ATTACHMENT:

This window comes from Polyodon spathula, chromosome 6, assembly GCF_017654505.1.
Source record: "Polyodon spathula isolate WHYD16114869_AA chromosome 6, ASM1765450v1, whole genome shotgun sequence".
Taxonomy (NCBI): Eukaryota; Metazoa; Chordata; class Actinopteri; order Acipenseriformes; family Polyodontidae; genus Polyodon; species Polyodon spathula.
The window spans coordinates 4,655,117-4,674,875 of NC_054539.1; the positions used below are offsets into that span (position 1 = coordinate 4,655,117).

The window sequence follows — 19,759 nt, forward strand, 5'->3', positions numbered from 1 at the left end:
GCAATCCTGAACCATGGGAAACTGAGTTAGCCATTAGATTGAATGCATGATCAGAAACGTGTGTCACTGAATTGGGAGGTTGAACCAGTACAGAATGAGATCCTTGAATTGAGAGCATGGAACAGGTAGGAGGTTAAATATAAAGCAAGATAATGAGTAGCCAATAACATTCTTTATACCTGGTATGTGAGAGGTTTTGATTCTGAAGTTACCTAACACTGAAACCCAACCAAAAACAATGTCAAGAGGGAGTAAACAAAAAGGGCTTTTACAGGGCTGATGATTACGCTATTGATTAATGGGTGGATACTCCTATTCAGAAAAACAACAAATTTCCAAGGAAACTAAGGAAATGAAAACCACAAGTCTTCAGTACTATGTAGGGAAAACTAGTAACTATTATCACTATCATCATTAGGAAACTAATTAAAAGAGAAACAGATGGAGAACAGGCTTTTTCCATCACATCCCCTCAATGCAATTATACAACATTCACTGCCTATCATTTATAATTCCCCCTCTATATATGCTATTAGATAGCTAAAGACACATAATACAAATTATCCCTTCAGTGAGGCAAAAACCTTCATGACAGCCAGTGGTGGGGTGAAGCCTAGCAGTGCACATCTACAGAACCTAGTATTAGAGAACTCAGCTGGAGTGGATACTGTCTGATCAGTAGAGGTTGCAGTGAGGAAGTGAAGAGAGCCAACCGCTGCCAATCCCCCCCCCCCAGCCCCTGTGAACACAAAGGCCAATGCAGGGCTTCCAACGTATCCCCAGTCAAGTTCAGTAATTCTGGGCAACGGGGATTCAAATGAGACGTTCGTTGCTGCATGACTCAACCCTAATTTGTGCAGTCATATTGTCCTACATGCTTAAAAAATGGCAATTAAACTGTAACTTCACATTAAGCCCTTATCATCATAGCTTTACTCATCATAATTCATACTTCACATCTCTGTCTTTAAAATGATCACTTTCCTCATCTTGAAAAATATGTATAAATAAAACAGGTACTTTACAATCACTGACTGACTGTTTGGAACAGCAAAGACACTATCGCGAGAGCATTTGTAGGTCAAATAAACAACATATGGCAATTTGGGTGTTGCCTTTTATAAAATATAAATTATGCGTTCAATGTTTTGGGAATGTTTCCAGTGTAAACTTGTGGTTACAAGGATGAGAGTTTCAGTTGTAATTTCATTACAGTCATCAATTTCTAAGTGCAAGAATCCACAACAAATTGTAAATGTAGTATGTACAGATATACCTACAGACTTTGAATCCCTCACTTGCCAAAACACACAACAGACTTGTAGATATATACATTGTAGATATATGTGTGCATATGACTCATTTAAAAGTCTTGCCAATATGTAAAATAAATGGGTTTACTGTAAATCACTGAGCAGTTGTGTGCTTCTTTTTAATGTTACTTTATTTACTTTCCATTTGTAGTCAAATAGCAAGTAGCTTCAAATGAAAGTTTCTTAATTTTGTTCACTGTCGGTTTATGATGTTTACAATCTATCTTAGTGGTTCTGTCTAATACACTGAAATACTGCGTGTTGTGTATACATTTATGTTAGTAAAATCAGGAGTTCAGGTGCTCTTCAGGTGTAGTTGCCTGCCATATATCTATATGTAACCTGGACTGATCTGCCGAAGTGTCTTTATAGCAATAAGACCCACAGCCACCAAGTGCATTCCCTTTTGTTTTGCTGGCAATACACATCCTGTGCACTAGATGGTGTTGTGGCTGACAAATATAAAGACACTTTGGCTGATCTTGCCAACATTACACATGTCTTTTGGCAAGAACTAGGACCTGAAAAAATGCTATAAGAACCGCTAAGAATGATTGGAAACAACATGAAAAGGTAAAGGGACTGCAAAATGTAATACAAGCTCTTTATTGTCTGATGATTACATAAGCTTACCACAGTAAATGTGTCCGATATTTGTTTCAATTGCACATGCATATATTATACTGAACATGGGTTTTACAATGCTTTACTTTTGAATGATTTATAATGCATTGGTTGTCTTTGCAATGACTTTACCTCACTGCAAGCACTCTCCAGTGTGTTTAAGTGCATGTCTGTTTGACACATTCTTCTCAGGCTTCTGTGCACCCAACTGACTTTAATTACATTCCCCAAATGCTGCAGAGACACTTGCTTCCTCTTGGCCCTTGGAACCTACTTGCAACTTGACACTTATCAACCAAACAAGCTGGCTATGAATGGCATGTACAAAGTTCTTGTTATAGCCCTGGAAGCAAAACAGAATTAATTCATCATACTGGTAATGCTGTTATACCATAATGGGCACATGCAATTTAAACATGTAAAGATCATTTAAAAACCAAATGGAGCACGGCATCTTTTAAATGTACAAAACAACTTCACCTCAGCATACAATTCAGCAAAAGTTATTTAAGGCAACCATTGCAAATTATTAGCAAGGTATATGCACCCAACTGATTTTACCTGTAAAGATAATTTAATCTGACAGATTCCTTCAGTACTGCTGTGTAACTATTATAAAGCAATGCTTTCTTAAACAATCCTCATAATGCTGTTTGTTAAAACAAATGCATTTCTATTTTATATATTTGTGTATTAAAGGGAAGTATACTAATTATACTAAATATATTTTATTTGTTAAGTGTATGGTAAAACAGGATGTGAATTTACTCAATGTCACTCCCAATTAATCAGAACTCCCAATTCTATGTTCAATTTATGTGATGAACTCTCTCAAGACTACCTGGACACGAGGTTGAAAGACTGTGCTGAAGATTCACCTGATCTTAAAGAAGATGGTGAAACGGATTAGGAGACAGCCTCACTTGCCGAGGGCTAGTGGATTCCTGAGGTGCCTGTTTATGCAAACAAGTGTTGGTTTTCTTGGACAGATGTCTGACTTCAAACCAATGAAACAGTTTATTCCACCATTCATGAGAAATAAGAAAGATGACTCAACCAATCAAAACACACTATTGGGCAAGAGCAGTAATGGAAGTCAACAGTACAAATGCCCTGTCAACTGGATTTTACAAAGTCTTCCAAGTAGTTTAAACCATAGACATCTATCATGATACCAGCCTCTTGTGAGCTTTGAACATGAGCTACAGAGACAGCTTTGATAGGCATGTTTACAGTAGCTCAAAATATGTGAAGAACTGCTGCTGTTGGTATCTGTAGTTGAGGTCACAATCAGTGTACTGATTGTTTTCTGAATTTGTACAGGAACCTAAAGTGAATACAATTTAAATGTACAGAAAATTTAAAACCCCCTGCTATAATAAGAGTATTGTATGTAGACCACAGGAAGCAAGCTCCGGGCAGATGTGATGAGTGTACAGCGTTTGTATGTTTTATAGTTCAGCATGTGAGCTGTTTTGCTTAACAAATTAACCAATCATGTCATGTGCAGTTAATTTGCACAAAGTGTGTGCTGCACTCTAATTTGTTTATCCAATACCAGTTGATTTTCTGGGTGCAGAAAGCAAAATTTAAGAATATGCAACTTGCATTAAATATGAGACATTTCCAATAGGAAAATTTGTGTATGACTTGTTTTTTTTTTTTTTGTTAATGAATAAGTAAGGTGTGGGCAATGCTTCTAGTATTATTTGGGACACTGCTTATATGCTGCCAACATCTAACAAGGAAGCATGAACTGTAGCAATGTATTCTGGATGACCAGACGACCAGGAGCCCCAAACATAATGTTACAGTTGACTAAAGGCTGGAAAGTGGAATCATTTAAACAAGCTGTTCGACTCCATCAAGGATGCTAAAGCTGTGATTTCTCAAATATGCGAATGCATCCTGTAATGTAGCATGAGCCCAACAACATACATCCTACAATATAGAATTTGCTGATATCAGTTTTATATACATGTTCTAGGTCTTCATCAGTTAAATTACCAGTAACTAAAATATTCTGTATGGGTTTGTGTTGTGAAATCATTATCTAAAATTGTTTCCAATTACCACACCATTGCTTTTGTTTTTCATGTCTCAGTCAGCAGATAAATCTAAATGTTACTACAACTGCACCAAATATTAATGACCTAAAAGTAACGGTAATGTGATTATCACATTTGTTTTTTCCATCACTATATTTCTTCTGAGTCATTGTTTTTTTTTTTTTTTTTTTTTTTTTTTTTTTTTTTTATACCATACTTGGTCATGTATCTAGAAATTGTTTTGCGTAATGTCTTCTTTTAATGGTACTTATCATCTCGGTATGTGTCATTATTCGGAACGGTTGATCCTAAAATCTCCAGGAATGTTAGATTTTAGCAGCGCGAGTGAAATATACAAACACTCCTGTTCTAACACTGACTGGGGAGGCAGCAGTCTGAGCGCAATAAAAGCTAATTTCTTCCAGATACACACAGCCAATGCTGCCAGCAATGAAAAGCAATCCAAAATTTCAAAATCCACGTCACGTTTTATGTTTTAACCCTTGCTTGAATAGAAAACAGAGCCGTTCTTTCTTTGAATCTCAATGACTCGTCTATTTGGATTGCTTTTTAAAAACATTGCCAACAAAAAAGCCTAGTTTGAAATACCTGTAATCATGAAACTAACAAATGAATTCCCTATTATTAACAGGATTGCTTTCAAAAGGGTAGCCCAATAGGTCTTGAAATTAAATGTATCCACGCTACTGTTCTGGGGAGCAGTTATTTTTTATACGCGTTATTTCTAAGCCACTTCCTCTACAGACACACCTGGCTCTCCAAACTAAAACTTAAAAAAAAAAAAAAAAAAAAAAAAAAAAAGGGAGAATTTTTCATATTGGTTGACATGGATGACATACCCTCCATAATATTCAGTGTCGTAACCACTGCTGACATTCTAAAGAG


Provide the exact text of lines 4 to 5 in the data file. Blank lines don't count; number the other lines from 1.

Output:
The window spans coordinates 4,655,117-4,674,875 of NC_054539.1; the positions used below are offsets into that span (position 1 = coordinate 4,655,117).

The window sequence follows — 19,759 nt, forward strand, 5'->3', positions numbered from 1 at the left end: